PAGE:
McLaughlin Air National Guard Base, Charleston W.Va. --
In September 2022, three members from the 130th Maintenance Group discovered a fault in radio communication systems aboard eight C-130J Super Hercules aircraft.
Master Sgt. Robert Maddy, the Integrated Electronic Systems Leader, and Technical Sgts. Adam Hanshew and Calib Hartline, Integrated Electronic Systems Technicians, work with communication electronic warfare systems, navigation, GPS, and weather radars.
While running their initial operational checks on the newly acquired aircraft systems, they discovered a faulty part within the radio system. They suspected the fault when first hearing non-encrypted radio communication over encrypted radio systems.
“At first, we thought it was a flaw in the wiring,” Maddy said. “We thought there was something wrong with just our planes or maybe something wrong at the factory.”
With every addition of each new C-130J aircraft, they began to notice a pattern that as each aircraft went through an operational check, it would fail at the same step.
“It just came down to the point where it was very frustrating,” Hanshew said.
This was concerning because aviation radio systems are a vital component to communicating securely between multiple aircraft, maintaining readiness for real-world utilization, and ensuring the success of the mission at hand.
Diving deeper to expose the root of the problem took months, and it wasn’t identified until they located a singular wire that was out of place in each subset of the system. It turned out that the part they had originally installed on each of the planes was an incorrect variation of that specific part. While the part that was installed corresponded to their technical orders, a document that gives them the entire breakdown of the radio system, it did not provide proper functionality.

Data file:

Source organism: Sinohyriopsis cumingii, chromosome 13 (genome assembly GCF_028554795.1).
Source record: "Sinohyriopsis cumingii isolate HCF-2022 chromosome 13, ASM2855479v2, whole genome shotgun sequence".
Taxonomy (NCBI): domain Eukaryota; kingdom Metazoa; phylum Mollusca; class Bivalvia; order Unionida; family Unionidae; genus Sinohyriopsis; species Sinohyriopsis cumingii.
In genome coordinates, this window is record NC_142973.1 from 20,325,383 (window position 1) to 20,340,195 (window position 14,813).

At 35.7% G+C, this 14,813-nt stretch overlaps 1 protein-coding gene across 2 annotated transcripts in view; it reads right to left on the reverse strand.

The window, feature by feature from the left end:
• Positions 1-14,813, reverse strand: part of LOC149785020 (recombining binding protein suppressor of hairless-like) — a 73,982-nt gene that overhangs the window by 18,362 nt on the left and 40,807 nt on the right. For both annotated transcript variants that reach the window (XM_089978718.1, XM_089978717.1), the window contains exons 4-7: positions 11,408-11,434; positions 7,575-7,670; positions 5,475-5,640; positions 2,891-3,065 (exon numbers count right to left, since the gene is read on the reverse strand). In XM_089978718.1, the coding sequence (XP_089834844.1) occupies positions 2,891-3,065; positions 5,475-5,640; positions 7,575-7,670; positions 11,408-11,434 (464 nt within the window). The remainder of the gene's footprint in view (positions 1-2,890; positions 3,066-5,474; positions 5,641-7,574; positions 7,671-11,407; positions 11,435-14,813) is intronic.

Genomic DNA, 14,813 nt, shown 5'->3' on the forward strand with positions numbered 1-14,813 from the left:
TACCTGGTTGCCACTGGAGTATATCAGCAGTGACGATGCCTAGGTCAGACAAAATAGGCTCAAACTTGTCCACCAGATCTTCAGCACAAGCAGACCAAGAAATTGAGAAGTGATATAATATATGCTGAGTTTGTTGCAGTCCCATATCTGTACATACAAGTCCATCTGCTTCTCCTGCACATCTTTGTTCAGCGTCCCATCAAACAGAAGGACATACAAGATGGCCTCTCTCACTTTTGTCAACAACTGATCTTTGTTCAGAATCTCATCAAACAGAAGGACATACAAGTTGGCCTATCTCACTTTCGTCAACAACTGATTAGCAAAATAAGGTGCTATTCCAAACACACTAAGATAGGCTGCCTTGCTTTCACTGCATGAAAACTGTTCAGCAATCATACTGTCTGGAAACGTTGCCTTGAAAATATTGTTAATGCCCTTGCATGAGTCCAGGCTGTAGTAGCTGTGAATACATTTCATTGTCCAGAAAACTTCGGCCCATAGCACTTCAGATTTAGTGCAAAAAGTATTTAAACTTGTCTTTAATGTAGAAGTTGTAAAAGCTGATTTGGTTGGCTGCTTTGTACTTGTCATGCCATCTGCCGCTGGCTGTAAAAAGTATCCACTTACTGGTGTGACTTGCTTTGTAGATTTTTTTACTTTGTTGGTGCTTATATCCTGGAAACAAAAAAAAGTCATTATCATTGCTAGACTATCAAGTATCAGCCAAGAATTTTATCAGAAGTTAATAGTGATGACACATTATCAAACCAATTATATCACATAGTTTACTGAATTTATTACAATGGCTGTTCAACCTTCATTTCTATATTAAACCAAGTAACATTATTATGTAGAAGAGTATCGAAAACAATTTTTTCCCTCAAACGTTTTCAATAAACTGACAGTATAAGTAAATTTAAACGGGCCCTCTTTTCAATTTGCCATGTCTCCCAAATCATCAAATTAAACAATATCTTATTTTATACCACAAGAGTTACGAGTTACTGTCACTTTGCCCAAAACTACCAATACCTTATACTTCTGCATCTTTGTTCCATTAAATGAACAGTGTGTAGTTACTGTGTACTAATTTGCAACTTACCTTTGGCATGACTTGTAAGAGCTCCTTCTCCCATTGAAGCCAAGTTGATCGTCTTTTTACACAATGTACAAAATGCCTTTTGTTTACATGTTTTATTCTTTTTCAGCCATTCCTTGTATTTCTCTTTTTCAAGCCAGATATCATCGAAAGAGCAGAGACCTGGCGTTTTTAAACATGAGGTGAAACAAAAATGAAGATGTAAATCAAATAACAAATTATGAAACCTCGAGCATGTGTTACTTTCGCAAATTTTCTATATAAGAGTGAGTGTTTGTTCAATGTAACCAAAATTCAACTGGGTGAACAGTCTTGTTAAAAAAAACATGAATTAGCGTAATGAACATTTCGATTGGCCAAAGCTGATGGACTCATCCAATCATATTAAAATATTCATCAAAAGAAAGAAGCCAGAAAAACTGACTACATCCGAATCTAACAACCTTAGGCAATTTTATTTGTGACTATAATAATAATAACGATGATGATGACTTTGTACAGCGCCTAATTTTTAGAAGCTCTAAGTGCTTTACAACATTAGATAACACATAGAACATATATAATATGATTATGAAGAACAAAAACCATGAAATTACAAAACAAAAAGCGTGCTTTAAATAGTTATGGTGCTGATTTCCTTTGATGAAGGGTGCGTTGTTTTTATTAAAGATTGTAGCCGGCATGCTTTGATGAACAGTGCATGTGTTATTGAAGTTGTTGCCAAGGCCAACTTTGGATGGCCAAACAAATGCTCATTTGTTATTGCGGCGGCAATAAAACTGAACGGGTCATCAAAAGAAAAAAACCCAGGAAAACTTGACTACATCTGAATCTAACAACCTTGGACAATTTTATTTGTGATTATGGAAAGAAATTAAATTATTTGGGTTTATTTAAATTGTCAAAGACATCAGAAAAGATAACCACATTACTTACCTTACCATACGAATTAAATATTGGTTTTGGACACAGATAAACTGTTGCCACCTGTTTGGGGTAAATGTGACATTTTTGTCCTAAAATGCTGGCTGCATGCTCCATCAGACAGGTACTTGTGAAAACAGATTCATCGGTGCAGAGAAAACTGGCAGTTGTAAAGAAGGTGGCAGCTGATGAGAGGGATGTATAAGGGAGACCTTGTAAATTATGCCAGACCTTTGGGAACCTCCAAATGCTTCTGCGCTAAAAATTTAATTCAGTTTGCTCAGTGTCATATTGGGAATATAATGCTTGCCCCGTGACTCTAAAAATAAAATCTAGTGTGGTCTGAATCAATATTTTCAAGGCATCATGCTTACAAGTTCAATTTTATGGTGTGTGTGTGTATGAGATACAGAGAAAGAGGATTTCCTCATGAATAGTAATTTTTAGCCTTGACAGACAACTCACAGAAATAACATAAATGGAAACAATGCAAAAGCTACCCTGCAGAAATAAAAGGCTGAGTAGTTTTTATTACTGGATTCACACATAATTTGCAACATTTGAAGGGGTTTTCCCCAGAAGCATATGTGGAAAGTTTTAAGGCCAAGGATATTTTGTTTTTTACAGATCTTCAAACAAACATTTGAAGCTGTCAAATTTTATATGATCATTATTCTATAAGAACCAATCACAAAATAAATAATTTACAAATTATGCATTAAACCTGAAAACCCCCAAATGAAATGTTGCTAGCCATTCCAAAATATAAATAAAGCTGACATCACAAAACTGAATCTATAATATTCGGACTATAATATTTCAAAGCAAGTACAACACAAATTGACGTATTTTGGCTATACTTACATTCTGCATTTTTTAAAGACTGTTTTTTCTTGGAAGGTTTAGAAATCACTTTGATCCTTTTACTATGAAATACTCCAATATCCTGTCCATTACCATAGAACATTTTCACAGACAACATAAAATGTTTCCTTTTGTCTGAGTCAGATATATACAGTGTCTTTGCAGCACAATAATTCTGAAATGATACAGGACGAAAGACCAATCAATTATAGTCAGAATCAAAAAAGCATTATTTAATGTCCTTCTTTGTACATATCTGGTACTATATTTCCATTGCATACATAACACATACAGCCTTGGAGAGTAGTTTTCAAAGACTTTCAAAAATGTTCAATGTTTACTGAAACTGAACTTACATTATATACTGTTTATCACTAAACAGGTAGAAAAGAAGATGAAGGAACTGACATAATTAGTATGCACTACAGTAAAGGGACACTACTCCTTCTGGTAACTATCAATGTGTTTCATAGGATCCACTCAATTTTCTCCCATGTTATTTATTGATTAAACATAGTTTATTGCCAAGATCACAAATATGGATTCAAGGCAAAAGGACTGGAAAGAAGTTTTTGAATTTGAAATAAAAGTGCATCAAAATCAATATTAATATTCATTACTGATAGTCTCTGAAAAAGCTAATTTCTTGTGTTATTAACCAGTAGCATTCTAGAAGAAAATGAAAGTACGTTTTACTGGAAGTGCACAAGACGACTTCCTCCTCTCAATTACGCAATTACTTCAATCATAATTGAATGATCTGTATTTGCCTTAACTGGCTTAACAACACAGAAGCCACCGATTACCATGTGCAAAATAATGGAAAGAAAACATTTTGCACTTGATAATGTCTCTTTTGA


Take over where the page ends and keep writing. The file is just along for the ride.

Once the problem was identified they immediately sought to resolve the issue, but it wasn’t going to be fixed with the push of a button.
The next step to getting the 130th fleet fixed required them to submit a maintenance technical assistance request for information and approval to use requested components, which takes time. Engineers also provided assistance in determining a part that would provide the functionality called for in their operational checks. They also submitted a document to request a tech data update listing the correct components, so aircraft will pass their operational tests.
Right now, two out of the eight aircraft have passed their security checks because of the attention to detail shown by the Communication Navigation team. Additionally, all the parts that are needed to fix the remaining six are ordered and on their way.
The three aircraft maintainers were recently recognized by The Adjutant General, Maj. Gen. Bill Crane, and the 130th Airlift Wing Commander, Col. Bryan Preece, for identifying the issue and going above and beyond to ensure the aircraft’s communication systems are working properly.
“It is vital that our Airmen pay close attention to detail,” Col. Preece said. “The men and women of our Maintenance Group at the 130th have never failed to provide ready and reliable aircraft for us to employ anywhere around the world.”